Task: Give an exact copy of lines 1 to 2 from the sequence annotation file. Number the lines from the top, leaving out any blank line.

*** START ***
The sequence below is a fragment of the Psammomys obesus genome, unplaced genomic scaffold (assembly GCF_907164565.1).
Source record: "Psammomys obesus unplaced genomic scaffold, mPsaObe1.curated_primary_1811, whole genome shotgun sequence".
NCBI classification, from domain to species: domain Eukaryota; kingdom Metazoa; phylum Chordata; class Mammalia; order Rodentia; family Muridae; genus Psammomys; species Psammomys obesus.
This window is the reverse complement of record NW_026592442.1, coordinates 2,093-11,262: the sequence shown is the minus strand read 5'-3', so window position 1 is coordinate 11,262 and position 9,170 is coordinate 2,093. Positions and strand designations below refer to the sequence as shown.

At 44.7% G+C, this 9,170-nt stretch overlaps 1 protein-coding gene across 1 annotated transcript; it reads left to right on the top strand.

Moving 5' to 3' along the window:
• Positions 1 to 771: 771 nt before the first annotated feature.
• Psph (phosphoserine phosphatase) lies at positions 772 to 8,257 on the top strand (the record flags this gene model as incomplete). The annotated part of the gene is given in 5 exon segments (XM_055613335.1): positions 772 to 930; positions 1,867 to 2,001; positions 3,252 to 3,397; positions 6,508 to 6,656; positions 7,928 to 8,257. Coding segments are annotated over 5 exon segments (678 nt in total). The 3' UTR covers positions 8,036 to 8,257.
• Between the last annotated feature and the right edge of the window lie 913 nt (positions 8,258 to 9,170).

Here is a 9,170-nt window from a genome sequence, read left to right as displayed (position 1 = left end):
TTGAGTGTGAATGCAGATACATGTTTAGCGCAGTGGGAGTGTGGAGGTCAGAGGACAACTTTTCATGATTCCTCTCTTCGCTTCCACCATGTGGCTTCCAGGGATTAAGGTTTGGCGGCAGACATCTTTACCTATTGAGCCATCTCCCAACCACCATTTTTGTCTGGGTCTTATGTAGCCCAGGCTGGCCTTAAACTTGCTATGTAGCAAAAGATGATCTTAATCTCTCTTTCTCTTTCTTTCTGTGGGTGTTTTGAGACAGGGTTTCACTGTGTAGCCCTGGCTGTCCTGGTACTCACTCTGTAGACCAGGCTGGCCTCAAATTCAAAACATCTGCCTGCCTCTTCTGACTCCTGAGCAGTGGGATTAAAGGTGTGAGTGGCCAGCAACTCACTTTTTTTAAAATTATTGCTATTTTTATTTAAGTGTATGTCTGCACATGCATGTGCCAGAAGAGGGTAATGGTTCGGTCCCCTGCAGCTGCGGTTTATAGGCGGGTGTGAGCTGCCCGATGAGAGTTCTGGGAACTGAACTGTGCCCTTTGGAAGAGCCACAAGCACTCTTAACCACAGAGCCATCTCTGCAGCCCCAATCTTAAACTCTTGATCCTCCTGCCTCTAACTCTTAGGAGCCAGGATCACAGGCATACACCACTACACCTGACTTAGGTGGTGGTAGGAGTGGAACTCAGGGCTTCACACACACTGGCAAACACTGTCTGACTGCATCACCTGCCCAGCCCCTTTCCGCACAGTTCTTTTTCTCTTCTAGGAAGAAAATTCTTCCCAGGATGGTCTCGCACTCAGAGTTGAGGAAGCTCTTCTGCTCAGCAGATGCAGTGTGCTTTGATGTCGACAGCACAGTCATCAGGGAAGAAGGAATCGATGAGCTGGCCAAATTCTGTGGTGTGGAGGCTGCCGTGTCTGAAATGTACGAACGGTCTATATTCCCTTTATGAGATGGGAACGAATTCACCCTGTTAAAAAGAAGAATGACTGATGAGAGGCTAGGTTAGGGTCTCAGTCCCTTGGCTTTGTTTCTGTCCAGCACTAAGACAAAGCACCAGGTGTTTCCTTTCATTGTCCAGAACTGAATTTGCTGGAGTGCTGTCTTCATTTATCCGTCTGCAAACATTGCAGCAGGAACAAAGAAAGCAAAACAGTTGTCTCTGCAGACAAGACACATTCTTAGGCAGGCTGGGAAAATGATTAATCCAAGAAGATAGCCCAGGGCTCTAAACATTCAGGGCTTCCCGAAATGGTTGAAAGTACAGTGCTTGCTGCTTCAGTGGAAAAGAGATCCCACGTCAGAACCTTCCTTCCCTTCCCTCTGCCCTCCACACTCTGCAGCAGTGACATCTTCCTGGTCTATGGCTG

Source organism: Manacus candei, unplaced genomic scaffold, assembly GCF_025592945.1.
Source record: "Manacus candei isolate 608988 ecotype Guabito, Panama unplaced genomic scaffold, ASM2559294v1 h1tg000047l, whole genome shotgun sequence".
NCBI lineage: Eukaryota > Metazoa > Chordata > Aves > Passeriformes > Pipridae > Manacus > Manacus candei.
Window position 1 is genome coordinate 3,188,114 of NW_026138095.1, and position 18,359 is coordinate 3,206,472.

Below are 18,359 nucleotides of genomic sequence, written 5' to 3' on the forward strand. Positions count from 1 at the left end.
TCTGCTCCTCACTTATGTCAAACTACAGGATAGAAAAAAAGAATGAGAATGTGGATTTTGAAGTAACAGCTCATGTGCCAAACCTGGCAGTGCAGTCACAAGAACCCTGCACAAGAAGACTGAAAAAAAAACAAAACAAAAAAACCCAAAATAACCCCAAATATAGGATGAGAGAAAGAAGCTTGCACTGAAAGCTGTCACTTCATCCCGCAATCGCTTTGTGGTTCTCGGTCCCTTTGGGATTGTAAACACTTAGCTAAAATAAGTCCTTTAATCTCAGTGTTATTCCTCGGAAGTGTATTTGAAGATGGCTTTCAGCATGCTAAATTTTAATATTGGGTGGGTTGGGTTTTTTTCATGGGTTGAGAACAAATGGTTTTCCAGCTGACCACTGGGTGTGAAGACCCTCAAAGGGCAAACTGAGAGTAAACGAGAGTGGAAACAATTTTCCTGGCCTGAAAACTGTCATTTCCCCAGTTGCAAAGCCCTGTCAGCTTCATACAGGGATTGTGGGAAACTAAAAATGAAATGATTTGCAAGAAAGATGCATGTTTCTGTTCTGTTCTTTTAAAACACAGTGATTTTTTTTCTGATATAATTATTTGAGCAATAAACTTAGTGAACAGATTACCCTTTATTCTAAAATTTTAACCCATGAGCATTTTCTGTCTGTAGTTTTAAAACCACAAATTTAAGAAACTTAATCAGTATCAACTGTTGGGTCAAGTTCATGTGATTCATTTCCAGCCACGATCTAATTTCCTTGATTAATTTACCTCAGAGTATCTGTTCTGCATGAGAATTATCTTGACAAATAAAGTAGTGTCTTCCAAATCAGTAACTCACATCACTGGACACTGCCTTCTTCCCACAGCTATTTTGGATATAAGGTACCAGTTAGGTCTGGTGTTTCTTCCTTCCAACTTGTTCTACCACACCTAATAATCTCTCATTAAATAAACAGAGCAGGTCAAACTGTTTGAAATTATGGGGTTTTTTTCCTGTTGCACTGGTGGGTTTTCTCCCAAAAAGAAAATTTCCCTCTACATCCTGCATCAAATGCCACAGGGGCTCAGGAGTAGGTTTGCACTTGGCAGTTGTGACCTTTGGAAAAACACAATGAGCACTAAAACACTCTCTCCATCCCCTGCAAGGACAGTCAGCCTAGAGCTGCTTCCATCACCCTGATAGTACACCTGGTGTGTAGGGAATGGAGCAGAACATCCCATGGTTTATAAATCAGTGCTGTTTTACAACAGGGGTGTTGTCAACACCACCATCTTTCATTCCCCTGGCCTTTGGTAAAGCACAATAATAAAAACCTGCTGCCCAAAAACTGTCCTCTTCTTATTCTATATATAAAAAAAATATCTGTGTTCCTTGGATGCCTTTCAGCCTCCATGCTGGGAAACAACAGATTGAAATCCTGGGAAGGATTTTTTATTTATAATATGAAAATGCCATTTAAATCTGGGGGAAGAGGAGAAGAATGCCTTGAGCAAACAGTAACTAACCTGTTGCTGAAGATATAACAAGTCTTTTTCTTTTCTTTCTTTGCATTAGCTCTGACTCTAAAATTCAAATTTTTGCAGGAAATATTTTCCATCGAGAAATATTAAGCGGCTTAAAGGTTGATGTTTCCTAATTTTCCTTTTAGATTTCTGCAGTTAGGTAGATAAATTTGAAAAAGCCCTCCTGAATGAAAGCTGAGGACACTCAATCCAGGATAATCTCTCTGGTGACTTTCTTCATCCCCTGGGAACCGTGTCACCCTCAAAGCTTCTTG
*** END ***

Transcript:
The sequence below is a fragment of the Psammomys obesus genome, unplaced genomic scaffold (assembly GCF_907164565.1).
Source record: "Psammomys obesus unplaced genomic scaffold, mPsaObe1.curated_primary_1811, whole genome shotgun sequence".